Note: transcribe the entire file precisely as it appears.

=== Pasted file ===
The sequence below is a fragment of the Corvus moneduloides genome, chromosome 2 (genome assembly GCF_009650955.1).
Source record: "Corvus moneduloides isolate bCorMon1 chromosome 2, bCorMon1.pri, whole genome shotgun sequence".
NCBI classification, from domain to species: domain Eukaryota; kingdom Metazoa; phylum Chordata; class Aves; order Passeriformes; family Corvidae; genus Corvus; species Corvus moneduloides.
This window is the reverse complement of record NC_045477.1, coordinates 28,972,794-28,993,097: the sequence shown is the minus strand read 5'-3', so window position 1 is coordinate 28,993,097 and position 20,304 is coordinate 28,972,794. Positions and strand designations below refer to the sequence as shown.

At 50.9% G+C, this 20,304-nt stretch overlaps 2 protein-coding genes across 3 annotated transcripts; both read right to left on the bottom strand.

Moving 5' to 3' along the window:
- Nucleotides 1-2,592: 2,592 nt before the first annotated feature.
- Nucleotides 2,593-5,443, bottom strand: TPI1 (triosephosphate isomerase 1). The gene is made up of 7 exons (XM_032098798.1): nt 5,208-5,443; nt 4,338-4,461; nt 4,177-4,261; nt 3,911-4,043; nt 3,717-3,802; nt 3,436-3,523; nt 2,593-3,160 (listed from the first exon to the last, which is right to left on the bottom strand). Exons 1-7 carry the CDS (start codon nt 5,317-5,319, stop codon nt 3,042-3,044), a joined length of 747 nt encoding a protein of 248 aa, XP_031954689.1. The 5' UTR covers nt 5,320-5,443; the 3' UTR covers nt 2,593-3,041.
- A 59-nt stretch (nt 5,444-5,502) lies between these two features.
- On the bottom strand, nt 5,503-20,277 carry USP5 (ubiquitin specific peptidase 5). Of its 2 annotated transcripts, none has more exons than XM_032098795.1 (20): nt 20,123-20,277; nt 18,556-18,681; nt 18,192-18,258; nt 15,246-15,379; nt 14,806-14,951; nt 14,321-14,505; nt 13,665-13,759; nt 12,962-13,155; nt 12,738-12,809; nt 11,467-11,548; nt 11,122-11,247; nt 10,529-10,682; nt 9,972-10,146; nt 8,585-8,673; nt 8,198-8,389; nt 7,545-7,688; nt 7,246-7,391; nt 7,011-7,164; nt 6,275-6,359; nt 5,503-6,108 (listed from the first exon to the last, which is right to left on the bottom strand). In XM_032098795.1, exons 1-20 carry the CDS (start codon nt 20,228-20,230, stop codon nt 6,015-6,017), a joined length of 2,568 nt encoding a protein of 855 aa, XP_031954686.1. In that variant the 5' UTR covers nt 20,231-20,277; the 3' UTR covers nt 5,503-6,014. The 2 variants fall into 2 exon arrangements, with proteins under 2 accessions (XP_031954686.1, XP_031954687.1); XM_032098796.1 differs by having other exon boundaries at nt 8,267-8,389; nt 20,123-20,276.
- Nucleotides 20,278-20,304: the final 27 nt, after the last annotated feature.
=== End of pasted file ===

The sequence below is a fragment of the Corvus moneduloides genome, chromosome 2 (genome assembly GCF_009650955.1).
Source record: "Corvus moneduloides isolate bCorMon1 chromosome 2, bCorMon1.pri, whole genome shotgun sequence".
NCBI classification, from domain to species: domain Eukaryota; kingdom Metazoa; phylum Chordata; class Aves; order Passeriformes; family Corvidae; genus Corvus; species Corvus moneduloides.
This window is the reverse complement of record NC_045477.1, coordinates 28,972,794-28,993,097: the sequence shown is the minus strand read 5'-3', so window position 1 is coordinate 28,993,097 and position 20,304 is coordinate 28,972,794. Positions and strand designations below refer to the sequence as shown.

At 50.9% G+C, this 20,304-nt stretch overlaps 2 protein-coding genes across 3 annotated transcripts; both read right to left on the bottom strand.

Moving 5' to 3' along the window:
- Nucleotides 1-2,592: 2,592 nt before the first annotated feature.
- Nucleotides 2,593-5,443, bottom strand: TPI1 (triosephosphate isomerase 1). The gene is made up of 7 exons (XM_032098798.1): nt 5,208-5,443; nt 4,338-4,461; nt 4,177-4,261; nt 3,911-4,043; nt 3,717-3,802; nt 3,436-3,523; nt 2,593-3,160 (listed from the first exon to the last, which is right to left on the bottom strand). Exons 1-7 carry the CDS (start codon nt 5,317-5,319, stop codon nt 3,042-3,044), a joined length of 747 nt encoding a protein of 248 aa, XP_031954689.1. The 5' UTR covers nt 5,320-5,443; the 3' UTR covers nt 2,593-3,041.
- A 59-nt stretch (nt 5,444-5,502) lies between these two features.
- On the bottom strand, nt 5,503-20,277 carry USP5 (ubiquitin specific peptidase 5). Of its 2 annotated transcripts, none has more exons than XM_032098795.1 (20): nt 20,123-20,277; nt 18,556-18,681; nt 18,192-18,258; nt 15,246-15,379; nt 14,806-14,951; nt 14,321-14,505; nt 13,665-13,759; nt 12,962-13,155; nt 12,738-12,809; nt 11,467-11,548; nt 11,122-11,247; nt 10,529-10,682; nt 9,972-10,146; nt 8,585-8,673; nt 8,198-8,389; nt 7,545-7,688; nt 7,246-7,391; nt 7,011-7,164; nt 6,275-6,359; nt 5,503-6,108 (listed from the first exon to the last, which is right to left on the bottom strand). In XM_032098795.1, exons 1-20 carry the CDS (start codon nt 20,228-20,230, stop codon nt 6,015-6,017), a joined length of 2,568 nt encoding a protein of 855 aa, XP_031954686.1. In that variant the 5' UTR covers nt 20,231-20,277; the 3' UTR covers nt 5,503-6,014. The 2 variants fall into 2 exon arrangements, with proteins under 2 accessions (XP_031954686.1, XP_031954687.1); XM_032098796.1 differs by having other exon boundaries at nt 8,267-8,389; nt 20,123-20,276.
- Nucleotides 20,278-20,304: the final 27 nt, after the last annotated feature.